Keeping Your New Year’s Resolutions

Kevin Mahoney

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Feb 24, 2017
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#1
The holiday season has come to an end. You likely spent the last six weeks, or so, enjoying time with family and friends, going to parties and shopping. Honestly, it feels good to get back into the ebb and flow of a regular work week. With the clearing of the social calendar comes an opportunity to reflect and make decisions about your desired growth areas for the coming year. Whether you have goals for radical personal growth or simply doing some things a little bit better, it is important to plan for success.

I recently read a beliefnet.com article about such a topic called “21 Ways to Make Simple New Years Resolutions.” Three of the most personally relevant tips I took from the article for successful resolution keeping are: 1. Write down your goals 2. Create a plan and 3. Less is more (pick only a few things to work on). I find that a goal not written down is just a thought and goal without a plan is just a wish. I also believe that too many goals can create clutter in your mind. Keep it simple. We all know that the challenge of New Year’s resolutions is not making them, but keeping them.

What are some things you do to encourage successful resolution keeping?


21 Ways to Make Simple New Years Resolutions. Retrieved from http://www.beliefnet.com/wellness/health/healthy-living/simple-new-years-resolutions.aspx?
 

whitelotus

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#2
I now make simple goals that I feel I can feasibly do and that have potential to grow. I've spent the last year on medical leave from work and am trying to get healed up so I can live again. My goals are very simple for the average person but are kind of big for me right now. I have a white board in my kitchen that I wasn't really using so I wrote down my daily goals and my overall goals for the year, so I will see them every time I go in the kitchen. The key to keeping goals for me is to not overthink them. Just do them. If there is an off day, it's ok. Yesterday I was not feeling well and I only did 3 of the 6 daily things I wanted to. Today I haven't done any of them (I'll probably do up to 3 things by the end of the day). It doesn't feel great to not be getting everything checked off every day but I'm also not kicking myself because I had an understanding that there are days when I can't physically do much, and it's more important for me to use wisdom in decisions. For example, if someone wants to run 5 miles per day but they get sick, they might be worse off if they push themselves too hard and run those 5 miles rather than taking a break. So I'm using my inner judgement which is helping me to be more in touch with my intuition.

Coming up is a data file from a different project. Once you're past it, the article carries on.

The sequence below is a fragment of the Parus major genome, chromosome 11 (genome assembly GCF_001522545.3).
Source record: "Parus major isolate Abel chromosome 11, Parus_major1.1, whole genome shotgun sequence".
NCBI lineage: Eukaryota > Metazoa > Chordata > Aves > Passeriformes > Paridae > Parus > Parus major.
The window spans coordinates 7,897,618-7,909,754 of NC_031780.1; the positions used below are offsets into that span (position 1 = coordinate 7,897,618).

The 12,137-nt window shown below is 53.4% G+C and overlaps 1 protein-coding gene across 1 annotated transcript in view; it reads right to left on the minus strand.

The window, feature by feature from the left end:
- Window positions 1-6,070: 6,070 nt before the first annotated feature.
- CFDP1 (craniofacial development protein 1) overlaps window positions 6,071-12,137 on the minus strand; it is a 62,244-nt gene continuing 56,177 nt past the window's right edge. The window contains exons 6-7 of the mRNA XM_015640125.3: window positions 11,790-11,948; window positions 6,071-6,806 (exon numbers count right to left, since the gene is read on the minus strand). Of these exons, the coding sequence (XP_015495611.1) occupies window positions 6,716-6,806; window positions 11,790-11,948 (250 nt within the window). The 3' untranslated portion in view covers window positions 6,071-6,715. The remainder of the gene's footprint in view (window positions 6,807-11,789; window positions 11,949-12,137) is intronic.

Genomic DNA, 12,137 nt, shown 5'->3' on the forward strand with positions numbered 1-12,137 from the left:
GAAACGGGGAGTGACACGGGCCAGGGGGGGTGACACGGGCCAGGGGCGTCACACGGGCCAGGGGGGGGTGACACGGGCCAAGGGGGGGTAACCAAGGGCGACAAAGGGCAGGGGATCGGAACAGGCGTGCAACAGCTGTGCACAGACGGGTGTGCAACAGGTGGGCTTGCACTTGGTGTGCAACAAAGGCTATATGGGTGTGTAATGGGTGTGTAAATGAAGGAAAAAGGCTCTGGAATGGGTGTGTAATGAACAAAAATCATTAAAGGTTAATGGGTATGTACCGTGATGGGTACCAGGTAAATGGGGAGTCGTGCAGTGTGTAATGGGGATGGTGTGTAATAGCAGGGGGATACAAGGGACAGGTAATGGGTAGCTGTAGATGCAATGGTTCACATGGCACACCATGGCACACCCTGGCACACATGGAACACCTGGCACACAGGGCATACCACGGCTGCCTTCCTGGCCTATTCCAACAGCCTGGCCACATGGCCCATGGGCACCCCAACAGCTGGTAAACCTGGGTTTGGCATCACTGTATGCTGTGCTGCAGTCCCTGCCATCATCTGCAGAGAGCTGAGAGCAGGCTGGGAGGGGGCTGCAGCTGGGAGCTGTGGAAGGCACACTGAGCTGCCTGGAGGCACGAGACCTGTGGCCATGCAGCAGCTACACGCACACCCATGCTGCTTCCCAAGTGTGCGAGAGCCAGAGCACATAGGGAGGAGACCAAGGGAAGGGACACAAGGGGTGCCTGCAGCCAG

That was sort of a long answer to your question so in short, writing them down in a place that I see every day, not overthinking it and not being overly critical of myself if I'm not perfect at keeping up. It's all about balance.
 

Sarah Carlson

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Feb 11, 2018
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#4
Personally I don't make New Years Resolutions. If I find something important to me I make it a priority and start working on it right away.

If I'm going through a big change e.g moving house I'll wait until my life has settled and I can focus all my attention on my goal.

New Years comes only once a year, and since I'm normally feeling very relaxed after Christmas celebrations I'm not at my sharpest to begin a new goal.

Personally I'd wait till a few weeks after New Years when I'm feeling focused and able to conquer the world again. I keep a journal to hold myself accountable plus to see what steps I have taken.

I like to have a small to-do list of 1-5 important things I can do that day to complete my goal. I also tell myself what I'm doing is fun, no better way to push yourself harder then to love what you do!

Hope this helps Kevin, good luck!